Is Michael Mukasey Helping Terrorists?

Former Attorney General Michael Mukasey (left) with Sen. Patrick Leahy (D-Vt.), the chair of the Senate Judiciary Committee. | US Government photo.


Georgetown law professor and Supreme Court lawyer David Cole has an important op-ed in Monday’s New York Times about the wide reach of America’s anti-terrorism laws. The country’s “material support for terrorism” law is so broad, in fact, that it could possibly be applied to a handful of former Bush administration officials and other public figures who have advocated on behalf of groups the government labels as terrorist organizations. In particular, Cole points to former Attorney General Michael Mukasey, former New York Mayor Rudolph Giuliani, former homeland security chief Tom Ridge, and former national security adviser Frances Townsend, who all went to Paris last month to speak on behalf of the Mujahedeen Khalq, an Iranian opposition group the government has labeled as a terrorist organization. Cole explains:

The problem is that the United States government has labeled the Mujahedeen Khalq a “foreign terrorist organization,” making it a crime to provide it, directly or indirectly, with any material support. And, according to the Justice Department under Mr. Mukasey himself, as well as under the current attorney general, Eric Holder, material support includes not only cash and other tangible aid, but also speech coordinated with a “foreign terrorist organization” for its benefit. It is therefore a felony, the government has argued, to file an amicus brief on behalf of a “terrorist” group, to engage in public advocacy to challenge a group’s “terrorist” designation or even to encourage peaceful avenues for redress of grievances.

Holder v. Humanitarian Law Project, the case Cole argued before the Supreme Court last year, was an attempt to challenge the constitutionality of the current material support laws. But Cole and the Humanitarian Law Project lost that fight. The court’s five more conservative justices upheld the current statute. So now the only option is congressional action:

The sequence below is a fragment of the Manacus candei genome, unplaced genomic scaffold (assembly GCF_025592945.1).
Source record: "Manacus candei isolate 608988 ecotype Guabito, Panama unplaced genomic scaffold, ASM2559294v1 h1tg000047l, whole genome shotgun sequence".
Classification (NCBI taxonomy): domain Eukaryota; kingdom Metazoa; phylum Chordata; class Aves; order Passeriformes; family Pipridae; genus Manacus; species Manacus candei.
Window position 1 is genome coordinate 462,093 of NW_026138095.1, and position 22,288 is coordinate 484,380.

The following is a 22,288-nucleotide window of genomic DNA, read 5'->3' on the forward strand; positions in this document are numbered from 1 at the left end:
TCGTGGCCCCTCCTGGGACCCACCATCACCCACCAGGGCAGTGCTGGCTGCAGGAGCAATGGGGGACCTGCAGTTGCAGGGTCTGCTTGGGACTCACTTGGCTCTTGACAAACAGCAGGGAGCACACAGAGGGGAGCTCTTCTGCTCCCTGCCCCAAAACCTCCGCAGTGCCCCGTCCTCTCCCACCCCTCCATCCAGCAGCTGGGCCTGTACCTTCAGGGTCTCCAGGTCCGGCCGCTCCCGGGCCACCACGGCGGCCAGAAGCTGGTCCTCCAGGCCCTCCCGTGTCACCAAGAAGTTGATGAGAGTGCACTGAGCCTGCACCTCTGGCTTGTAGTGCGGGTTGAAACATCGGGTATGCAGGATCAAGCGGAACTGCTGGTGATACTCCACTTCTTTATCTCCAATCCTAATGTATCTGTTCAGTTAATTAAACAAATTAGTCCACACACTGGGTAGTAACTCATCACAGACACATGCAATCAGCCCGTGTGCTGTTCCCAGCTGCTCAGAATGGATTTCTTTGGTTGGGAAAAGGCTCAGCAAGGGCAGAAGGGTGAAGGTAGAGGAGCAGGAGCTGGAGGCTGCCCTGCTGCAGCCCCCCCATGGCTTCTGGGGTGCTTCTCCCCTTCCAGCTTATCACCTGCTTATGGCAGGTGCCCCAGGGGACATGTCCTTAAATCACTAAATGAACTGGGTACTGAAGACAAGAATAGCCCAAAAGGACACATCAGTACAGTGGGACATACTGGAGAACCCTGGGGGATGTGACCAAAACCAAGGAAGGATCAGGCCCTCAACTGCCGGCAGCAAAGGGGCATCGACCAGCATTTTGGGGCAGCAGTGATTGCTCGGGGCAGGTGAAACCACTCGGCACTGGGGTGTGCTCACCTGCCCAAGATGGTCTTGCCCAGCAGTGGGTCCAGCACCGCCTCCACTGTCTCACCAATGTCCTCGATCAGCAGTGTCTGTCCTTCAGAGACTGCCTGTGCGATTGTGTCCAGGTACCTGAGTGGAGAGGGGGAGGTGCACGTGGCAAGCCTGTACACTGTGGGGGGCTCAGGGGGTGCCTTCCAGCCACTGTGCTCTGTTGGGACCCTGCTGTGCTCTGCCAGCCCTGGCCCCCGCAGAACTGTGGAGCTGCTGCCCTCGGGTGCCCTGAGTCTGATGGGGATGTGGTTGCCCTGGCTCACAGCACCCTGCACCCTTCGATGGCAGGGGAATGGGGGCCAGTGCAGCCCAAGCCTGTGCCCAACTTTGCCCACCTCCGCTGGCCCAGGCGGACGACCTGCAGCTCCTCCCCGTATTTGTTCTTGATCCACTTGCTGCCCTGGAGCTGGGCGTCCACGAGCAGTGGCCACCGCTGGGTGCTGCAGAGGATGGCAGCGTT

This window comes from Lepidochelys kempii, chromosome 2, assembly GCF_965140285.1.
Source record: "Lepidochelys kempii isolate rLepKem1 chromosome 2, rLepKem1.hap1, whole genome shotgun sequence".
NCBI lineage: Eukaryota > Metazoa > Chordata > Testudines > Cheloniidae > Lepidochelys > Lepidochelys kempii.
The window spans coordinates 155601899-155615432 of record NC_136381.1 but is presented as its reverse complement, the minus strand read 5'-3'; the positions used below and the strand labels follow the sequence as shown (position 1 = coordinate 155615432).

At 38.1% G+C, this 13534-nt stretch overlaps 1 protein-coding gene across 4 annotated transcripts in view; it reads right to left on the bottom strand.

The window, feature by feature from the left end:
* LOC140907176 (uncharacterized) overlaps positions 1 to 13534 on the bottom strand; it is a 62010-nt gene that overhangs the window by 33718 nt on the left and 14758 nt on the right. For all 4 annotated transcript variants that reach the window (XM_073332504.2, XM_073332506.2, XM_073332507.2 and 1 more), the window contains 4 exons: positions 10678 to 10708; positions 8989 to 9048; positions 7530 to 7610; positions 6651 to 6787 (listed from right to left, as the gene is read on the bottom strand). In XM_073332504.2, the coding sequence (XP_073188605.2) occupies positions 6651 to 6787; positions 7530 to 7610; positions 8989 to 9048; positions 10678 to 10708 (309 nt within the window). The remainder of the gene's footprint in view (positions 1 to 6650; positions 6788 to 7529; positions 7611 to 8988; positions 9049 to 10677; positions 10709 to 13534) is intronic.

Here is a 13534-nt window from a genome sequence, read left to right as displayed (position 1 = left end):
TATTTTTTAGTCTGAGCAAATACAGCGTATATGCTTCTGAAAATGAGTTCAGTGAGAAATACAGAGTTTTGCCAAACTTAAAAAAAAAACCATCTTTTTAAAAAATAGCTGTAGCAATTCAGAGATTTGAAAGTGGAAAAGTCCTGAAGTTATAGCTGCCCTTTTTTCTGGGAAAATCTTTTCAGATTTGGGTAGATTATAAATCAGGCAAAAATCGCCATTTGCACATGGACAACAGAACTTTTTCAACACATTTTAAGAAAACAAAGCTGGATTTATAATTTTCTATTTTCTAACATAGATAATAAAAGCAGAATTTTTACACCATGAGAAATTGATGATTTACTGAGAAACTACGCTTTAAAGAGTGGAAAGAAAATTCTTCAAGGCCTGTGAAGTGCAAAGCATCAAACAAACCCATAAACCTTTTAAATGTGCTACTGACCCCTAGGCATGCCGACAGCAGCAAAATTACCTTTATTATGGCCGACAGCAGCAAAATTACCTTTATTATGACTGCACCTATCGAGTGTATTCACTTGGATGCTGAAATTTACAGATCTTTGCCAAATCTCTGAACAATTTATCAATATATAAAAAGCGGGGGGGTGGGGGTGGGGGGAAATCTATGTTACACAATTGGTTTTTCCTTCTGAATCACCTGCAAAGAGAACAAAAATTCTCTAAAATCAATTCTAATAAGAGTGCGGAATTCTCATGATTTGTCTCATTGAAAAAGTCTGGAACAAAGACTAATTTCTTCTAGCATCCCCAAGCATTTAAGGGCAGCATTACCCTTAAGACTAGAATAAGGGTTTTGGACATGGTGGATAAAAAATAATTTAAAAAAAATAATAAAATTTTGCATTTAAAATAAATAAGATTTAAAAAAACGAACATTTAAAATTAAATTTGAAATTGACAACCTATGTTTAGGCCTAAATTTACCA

Congress should reform the laws governing material support of terrorism. It should make clear that speech advocating only lawful, nonviolent activities — as Michael Mukasey and Rudolph Giuliani did in Paris — is not a crime. The First Amendment protects even speech advocating criminal activity, unless it is intended and likely to incite imminent lawless conduct. The risk that speech advocating peace and human rights would further terrorism is so remote that it cannot outweigh the indispensable value of protecting dissent.

I can’t imagine a Democratic Congress, let alone a Republican one, changing the anti-terror laws any time soon. But Cole’s op-ed is drawing attention to the huge amount of power the current law gives to prosecutors. Many public figures appear to have violated the statute in one way or another. But many of the people who have been actually targeted for investigation and possible prosecution are leftist, pro-Palestinian, and anti-war activists. In other words, the law appears to be selectively enforced. There seem to be two sets of rules here: one for current and former government officials, who are almost never charged or even criticized for speaking on the behalf of designated terrorist groups; and another set of rules for everyone else.

UPDATE: Glenn Greenwald has more.

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